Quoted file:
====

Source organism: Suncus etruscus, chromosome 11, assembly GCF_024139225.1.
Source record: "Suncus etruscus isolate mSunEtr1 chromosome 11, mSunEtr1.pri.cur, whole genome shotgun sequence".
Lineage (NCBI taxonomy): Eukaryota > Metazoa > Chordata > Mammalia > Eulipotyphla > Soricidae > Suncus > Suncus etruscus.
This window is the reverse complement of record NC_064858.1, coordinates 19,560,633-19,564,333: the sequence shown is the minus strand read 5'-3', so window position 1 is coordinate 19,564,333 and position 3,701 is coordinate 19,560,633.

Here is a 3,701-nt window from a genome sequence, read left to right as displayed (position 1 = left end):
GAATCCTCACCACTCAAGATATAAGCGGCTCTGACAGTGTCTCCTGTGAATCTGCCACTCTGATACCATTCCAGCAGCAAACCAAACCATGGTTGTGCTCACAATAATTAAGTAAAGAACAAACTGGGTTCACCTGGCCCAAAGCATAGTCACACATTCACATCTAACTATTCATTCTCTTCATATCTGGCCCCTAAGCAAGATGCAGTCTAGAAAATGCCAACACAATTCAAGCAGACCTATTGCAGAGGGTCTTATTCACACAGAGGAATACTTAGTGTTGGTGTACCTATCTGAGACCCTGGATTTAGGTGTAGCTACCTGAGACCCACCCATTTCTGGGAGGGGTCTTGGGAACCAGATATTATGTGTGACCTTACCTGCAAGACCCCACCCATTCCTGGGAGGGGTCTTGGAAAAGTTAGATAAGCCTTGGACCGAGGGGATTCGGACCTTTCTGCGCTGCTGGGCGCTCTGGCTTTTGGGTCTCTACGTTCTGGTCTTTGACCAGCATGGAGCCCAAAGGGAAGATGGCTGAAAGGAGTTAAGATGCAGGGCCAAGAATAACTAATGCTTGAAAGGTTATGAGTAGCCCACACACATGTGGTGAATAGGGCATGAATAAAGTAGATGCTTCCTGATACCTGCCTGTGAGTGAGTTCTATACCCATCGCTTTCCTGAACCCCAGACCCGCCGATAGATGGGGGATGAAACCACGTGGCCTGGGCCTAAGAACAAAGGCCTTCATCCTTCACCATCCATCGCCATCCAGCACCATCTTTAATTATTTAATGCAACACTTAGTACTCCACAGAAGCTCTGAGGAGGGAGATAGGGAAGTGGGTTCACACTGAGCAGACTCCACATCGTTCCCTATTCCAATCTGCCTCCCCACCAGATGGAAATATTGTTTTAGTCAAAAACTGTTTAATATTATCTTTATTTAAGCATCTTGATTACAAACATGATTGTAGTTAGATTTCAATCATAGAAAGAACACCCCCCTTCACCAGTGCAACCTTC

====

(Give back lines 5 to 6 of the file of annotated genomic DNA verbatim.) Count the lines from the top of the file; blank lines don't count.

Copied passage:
Here is a 3,701-nt window from a genome sequence, read left to right as displayed (position 1 = left end):
GAATCCTCACCACTCAAGATATAAGCGGCTCTGACAGTGTCTCCTGTGAATCTGCCACTCTGATACCATTCCAGCAGCAAACCAAACCATGGTTGTGCTCACAATAATTAAGTAAAGAACAAACTGGGTTCACCTGGCCCAAAGCATAGTCACACATTCACATCTAACTATTCATTCTCTTCATATCTGGCCCCTAAGCAAGATGCAGTCTAGAAAATGCCAACACAATTCAAGCAGACCTATTGCAGAGGGTCTTATTCACACAGAGGAATACTTAGTGTTGGTGTACCTATCTGAGACCCTGGATTTAGGTGTAGCTACCTGAGACCCACCCATTTCTGGGAGGGGTCTTGGGAACCAGATATTATGTGTGACCTTACCTGCAAGACCCCACCCATTCCTGGGAGGGGTCTTGGAAAAGTTAGATAAGCCTTGGACCGAGGGGATTCGGACCTTTCTGCGCTGCTGGGCGCTCTGGCTTTTGGGTCTCTACGTTCTGGTCTTTGACCAGCATGGAGCCCAAAGGGAAGATGGCTGAAAGGAGTTAAGATGCAGGGCCAAGAATAACTAATGCTTGAAAGGTTATGAGTAGCCCACACACATGTGGTGAATAGGGCATGAATAAAGTAGATGCTTCCTGATACCTGCCTGTGAGTGAGTTCTATACCCATCGCTTTCCTGAACCCCAGACCCGCCGATAGATGGGGGATGAAACCACGTGGCCTGGGCCTAAGAACAAAGGCCTTCATCCTTCACCATCCATCGCCATCCAGCACCATCTTTAATTATTTAATGCAACACTTAGTACTCCACAGAAGCTCTGAGGAGGGAGATAGGGAAGTGGGTTCACACTGAGCAGACTCCACATCGTTCCCTATTCCAATCTGCCTCCCCACCAGATGGAAATATTGTTTTAGTCAAAAACTGTTTAATATTATCTTTATTTAAGCATCTTGATTACAAACATGATTGTAGTTAGATTTCAATCATAGAAAGAACACCCCCCTTCACCAGTGCAACCTTC